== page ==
RLSP 405
Racialized Bodies on Display Spring 2024
Division I
This is not the current course catalog

Class Details

Across the Americas, the bodies of contemporary Indigenous people were displayed next to bones, fossils, and ruins to separate them from their lands and natural resources; while the bodies and bones of enslaved people were collected, dissected, and displayed to support racist theories of stratification and discourses of difference. This course examines the persistent role that collections have played in the construction of pseudo-scientific racial knowledge in the Americas. It traces the display of Black and Indigenous bodies as objects in museums, literature, paintings, engravings, photographic albums, and other media, as well as contemporary interventions and critiques of the deceiving nature of scientific racism. We will study visual and material culture alongside fiction and non-fiction texts to explore how collections become a narrative device for a racialized representation of reality. One of the main questions of this course is how do images, literature, and objects shape our understanding of scientific ideas and culture? We will also engage in critique from an intersectional perspective to consider how media are shaped by logics of race, gender, and ability. This course gives students the tools to discuss the ethics of material and visual display as well as the general notion of archives as sources of historical preservation. We will explore chronicles, the work of eighteenth-century authors such as Lorenzo Boturini and Francisco Javier Clavigero, as well as casta paintings, Julio Popper’s photographic album and Israel Castellanos’ La delincuencia femenina, museum collections, and contemporary interventions and critiques such as Ana Mendieta’s Glass on Body Imprints or the performance The Couple in the Cage by Coco Fusco and Guillermo Gomez Pena. We will also read a number of critical essays by leading scholars in the fields of decolonial theory and museum studies such as Silvia Rivera Cusicanqui, J. Kehaulani Kauanui, Walter Mignolo, and Silvia Spitta, among others.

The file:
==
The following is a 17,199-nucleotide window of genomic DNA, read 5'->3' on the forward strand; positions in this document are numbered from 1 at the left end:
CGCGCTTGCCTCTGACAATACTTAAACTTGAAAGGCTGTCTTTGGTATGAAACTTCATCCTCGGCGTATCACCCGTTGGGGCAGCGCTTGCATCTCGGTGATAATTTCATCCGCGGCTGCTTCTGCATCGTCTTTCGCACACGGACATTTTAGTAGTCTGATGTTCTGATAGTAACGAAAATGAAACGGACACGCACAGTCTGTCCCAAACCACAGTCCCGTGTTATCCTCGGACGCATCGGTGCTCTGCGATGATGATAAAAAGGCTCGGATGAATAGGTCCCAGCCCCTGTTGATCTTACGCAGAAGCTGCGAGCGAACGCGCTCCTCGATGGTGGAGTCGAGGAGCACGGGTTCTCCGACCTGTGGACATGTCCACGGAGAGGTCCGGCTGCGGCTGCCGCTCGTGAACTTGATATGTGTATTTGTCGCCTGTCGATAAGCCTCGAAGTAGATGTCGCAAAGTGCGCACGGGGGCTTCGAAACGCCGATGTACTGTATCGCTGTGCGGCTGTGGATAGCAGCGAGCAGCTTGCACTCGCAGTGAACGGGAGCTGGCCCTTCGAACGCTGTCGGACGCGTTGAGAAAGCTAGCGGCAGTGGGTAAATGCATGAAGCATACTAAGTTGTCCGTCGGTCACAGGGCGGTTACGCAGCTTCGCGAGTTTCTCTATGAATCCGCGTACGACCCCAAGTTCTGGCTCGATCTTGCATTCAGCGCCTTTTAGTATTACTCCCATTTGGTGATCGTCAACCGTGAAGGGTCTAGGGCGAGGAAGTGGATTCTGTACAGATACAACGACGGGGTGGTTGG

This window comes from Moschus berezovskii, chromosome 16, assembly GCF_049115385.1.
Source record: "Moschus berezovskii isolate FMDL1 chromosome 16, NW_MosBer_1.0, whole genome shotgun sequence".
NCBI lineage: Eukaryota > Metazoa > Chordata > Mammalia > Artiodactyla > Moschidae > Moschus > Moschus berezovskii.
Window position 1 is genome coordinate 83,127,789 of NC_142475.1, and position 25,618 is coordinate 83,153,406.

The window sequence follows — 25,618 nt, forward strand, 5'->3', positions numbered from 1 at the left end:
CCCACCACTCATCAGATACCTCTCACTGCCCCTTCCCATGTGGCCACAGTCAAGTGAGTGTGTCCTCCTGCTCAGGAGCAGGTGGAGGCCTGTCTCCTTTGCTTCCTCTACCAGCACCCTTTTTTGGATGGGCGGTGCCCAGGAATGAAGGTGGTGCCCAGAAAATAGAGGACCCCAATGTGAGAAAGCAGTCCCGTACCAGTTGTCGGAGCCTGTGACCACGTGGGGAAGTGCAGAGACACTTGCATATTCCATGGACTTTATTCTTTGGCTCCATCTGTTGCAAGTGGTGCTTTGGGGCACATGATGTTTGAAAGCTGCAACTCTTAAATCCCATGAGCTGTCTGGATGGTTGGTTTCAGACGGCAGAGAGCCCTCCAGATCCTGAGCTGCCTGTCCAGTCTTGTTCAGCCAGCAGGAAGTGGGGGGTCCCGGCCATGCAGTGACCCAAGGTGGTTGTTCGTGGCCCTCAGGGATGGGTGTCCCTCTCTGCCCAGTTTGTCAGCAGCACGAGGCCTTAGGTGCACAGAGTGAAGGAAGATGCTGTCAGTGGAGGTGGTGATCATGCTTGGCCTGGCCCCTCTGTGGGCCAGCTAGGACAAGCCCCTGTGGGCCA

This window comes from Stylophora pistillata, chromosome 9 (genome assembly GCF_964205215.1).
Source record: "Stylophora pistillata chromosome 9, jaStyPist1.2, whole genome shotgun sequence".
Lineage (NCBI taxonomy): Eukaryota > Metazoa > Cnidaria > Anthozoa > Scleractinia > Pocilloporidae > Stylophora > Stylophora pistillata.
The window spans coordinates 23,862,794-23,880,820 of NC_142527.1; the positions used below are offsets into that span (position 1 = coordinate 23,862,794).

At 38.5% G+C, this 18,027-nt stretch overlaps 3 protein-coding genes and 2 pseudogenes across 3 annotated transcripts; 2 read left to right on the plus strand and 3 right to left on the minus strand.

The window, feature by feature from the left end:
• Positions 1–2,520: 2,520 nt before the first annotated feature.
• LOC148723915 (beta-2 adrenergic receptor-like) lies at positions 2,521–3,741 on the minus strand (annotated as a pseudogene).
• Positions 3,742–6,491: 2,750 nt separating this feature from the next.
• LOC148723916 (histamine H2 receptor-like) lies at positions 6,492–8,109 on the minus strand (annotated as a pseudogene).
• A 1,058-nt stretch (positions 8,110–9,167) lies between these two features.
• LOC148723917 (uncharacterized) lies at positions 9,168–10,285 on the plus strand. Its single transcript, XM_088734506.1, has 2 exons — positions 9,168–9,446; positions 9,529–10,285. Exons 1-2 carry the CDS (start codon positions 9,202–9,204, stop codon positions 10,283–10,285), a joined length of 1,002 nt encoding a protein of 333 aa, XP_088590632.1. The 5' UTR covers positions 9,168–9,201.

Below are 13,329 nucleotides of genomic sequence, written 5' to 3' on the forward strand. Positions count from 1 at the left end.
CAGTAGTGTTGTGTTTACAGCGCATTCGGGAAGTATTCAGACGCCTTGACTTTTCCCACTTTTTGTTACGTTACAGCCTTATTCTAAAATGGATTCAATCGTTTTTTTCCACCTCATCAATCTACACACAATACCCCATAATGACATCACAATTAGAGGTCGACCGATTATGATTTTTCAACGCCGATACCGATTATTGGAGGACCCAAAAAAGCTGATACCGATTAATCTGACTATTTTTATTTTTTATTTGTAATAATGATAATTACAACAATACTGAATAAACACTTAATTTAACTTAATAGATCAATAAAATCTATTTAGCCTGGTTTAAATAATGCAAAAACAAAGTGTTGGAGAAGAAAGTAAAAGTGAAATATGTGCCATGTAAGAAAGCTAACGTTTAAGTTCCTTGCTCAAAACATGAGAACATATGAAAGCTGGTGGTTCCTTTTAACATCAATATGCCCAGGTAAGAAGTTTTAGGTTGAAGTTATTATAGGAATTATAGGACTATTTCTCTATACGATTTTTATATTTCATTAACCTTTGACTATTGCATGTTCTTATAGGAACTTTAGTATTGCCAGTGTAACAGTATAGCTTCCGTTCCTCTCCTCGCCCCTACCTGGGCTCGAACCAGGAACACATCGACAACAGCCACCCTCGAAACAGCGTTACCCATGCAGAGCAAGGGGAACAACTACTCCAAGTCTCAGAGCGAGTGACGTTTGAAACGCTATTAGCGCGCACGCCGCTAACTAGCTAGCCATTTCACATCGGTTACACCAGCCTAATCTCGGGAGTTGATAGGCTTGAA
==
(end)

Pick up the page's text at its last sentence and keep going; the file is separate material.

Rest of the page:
The Class: Format: seminar
Limit: 15
Expected: 15
Class#: 3135
Grading: yes pass/fail option, no fifth course option
Requirements/Evaluation: In addition to active and informed class participation, requirements include one presentation, two short papers, and a final project.
Prerequisites: any 300-level RLSP course or permission of instructor
Enrollment Preferences: Senior Spanish Majors.
Distributions: Division I

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